FR DLCI Drill #1

 In 200-301 V1 BBB Not in new books, FR DLCI Drill

This is the first of post of a new type of practice drill a Frame Relay DLCI Drill, or FR DLCI Drill for short. The short version: even if you only think about local DLCI concepts, people often get confused about how FR DLCIs work. Then when you add the whole global DLCI idea on top of it all, it gets more confusing. Then when you try to start with a lab, and figure out what to configure, the concepts blur.

This new type of drill is designed to give you some examples where you can apply what you have already learned, force you to think, force you to apply your knowledge, so that you confirm what you really know, and uncover what you don’t. Over time, I hope to create enough of these for any CCNA or ICND2 candidate can work through these when prepping for the exams.

Details below the fold. This is the first one, so any comments on style or features are timely. Enjoy!

Each FR Drill starts with documentation, with a simple figure. Your first job is to determine whether the figure shows local or global addressing. Then, to help you understand those concepts better, you should document the DLCIs with the other style. That is, is the first figure showed Global DLCIs, then you should list a new figure with local DLCIs, and vice versa. For instance, the first such drill uses this initial doc:

Figure 1 – Initial Documentation, FR Drill 1

This first step can often be a problem. If unsure, pick one, and work it out from there. Don’t just stop there!

Note that because the whole “global DLCI” idea is actually a DLCI assignment and documentation convention, it is possible for the provider to assign local DLCIs ignoring those rules, so that you cannot create a figure that shows global DLCIs. I won’t show one of those for the first few drills, but I will eventually.

The next phase is to list the encapsulation on the links, at least the DLCIs. When R1 sends a message to R2 over the FR network, what DLCI is in the header when R1 sends it? And what DLCI is in the header when R2 receives it? Figure 3 (yes I skipped some numbers on purpose) shows the idea, where you will essentially list the DLCI you expect to be in the header at each step.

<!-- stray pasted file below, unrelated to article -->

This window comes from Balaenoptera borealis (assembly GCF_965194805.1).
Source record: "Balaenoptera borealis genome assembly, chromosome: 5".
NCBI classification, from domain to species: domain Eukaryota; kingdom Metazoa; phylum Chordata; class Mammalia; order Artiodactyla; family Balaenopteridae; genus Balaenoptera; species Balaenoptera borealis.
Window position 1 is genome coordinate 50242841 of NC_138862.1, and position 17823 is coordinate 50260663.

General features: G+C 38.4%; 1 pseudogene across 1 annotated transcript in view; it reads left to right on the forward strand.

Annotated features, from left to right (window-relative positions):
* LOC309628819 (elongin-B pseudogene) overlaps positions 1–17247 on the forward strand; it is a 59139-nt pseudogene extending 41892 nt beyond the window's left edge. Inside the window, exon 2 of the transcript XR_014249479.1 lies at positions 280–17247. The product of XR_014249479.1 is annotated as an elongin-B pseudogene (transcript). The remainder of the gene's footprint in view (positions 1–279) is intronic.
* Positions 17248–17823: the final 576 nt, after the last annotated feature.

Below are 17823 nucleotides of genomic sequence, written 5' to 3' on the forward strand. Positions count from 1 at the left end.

Figure 3 – Predict DLCIs in the Header: Left to Right

You should also predict the DLCIs in the header when the frames flow right to left. Simple enough. Figure 4 shows the locations again, for reference.

Figure 4 – Predict DLCIs in the Header: Right to Left

Here are the steps in briefer form. I’ll use something like this for upcoming FR DLCI drills. Now you have the info to do the drill, and the list of tasks below. Post questions or comments if you have them, and leave the answers out of the subject line!

  1. Does the supplied figure show local DLCIs, global DLCIs, or is it impossible to tell?
  2. Create a new figure. If Figure 1 listed local DLCIs, list global DLCIs on the new figure, or vice versa.1
  3. Think about Frame Relay frames going left to right in Figure 3. List the DLCI(s) that will exist in each FR header, going into the FR network and exiting the FR network.
  4. Think about Frame Relay frames going right to left in Figure 4. List the DLCI(s) that will exist in each FR header, going into the FR network and exiting the FR network.

1Note that if Figure 1 lists local DLCIs, it may not be possible to list global DLCIs, depending on whether the example uses DLCIs that support the global DLCI assignment strategy.

STP Puzzle #2 - Answer
Answers: FR DLCI Drill #1
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[…] Feel the need to work through how Frame Relay DLCIs work? This is a way to apply those ideas and prove you know how DLCIs really work. Now that I’ve posted the first drill of this type, I’ll keep the instructions on this one short. Short version: I’ll give some a little FR documentation, and you tell me other facts about the FR network: global DLCIs, local DLCIs, and what DLCIs sit in the FR headers as the frames pass through the FR network. Check out the first one in the series for a little more background. […]


Fig 1 shows global DLCI
Fig2 with local DLCI would look like : 404 ——————— 303 (R2)
505 ——————— 303 (R3)

Fig3 & 4 : Path of DLCI in header will follow DLCI representation as shown above i.e
404 303 and 505 303 —->

[…] An earlier pair of posts on the global DLCIs used in this exercise […]

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